This woman and her children sat at the next table in a vegetarian restaurant in Kelambakkam, Tamil Nadu. I went in because it was clean, cheap, and authentically local. They were perhaps followers of the guru who ran the restaurant, or perhaps it was clean, cheap, and authentic for them too. Or perhaps a night out. I ate here many times, though I was not then a vegetarian — the people, food and ambiance impressed me. Eating off a banana leaf, washing my hands at the men’s sink, the worn black-and-white marble tables, the wide-eyed serving boys — details with me for a decade.
India is set up for vegetarians, the problem is money. In the United States money is no problem, but nothing is set up for vegetarians. Now that I have become a shabby vegetarian, challenges appear daily. Fast food chains are entirely out, unless you fancy overpriced industrial salads. Or Mexican (rice and beans can stop hunger). When friends invite you out, you accept with the caveat “of course you understand …?” and feel like a squeak-squeek mouse.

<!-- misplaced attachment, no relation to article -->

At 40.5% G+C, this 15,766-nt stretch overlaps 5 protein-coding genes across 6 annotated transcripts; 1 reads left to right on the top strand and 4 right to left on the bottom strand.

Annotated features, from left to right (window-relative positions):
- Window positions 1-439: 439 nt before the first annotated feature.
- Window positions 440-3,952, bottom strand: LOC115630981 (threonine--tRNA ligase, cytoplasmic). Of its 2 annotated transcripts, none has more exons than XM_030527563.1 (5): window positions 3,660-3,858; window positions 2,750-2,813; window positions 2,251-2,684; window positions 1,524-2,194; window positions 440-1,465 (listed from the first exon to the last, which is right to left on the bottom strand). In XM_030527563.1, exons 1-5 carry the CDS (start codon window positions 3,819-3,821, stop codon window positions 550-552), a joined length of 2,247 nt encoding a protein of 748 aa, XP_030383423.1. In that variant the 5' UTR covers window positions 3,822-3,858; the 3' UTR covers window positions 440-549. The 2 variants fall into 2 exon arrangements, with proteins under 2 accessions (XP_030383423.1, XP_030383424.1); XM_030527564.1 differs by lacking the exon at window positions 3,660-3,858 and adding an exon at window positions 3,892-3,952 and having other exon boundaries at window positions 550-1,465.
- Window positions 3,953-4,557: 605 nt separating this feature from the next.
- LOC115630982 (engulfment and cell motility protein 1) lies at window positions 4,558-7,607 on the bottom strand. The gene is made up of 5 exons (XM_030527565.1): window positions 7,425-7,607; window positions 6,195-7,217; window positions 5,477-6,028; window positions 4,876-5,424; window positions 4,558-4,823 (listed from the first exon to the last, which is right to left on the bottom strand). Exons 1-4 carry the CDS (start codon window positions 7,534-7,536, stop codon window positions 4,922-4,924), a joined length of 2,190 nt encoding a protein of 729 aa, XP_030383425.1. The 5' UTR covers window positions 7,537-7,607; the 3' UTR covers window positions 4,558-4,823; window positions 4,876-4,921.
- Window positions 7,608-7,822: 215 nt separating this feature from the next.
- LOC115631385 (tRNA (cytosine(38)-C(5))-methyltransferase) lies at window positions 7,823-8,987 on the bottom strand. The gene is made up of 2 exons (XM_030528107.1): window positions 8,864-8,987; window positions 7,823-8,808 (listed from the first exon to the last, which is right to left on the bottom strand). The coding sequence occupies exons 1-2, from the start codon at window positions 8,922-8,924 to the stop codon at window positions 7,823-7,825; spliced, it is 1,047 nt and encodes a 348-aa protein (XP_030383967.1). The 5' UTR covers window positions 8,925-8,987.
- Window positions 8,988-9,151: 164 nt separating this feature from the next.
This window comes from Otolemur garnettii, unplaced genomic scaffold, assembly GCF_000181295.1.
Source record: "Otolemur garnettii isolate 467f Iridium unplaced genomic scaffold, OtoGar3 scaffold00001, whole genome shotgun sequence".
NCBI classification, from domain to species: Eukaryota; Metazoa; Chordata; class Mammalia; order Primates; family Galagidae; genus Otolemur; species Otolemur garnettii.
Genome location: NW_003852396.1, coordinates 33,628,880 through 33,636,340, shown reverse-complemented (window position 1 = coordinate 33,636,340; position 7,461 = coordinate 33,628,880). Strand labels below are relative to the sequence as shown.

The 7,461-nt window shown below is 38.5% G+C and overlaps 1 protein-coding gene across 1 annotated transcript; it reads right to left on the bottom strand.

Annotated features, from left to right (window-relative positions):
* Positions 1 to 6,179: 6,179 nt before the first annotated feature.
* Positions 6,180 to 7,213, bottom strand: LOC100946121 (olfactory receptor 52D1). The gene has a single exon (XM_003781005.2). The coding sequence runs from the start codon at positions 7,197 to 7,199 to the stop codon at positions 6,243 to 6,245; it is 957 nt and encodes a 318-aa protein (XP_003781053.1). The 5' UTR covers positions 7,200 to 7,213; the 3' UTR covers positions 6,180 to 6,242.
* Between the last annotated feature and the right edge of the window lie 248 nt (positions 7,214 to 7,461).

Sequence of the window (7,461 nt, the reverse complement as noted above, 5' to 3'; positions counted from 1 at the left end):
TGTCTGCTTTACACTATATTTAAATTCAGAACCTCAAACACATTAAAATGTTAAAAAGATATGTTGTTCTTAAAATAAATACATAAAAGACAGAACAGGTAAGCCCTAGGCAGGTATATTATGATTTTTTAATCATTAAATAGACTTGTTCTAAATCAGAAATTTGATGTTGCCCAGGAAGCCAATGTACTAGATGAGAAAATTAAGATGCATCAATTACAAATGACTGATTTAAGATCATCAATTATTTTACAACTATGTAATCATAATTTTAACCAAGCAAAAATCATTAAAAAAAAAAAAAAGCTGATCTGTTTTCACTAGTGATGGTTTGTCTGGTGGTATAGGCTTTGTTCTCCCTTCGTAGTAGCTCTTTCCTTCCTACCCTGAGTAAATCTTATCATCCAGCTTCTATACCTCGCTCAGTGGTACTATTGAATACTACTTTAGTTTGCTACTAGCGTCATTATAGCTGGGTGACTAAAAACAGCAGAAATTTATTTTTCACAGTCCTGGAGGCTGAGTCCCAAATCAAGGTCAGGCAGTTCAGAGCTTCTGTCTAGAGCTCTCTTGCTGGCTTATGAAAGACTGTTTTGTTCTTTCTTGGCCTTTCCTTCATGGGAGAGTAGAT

To make vegetarianism a permanent part of your life, you or your partner must become a serious cook. When I was a single vegetarian I used to micro-wave frozen vegetables or stir-fry fresh ones. I used my programmable Japanese rice-maker almost daily to prepare a variety of grains, even oatmeal. But that was an eating circuit with a tight radius. Now my wife has established herself in the kitchen like kudzu, banishing frozen vegetables and building a repertoire of dishes built on a handful of spices and flavors that seem capable of infinite recombination. Garlic, oils, vinegars, several peppers, herbs from our garden — cast-iron pots and the wok get daily exercise. I don’t miss meat (unless I linger too long in front of the prosciutto at the grocery) but I miss this restaurant and what it represents.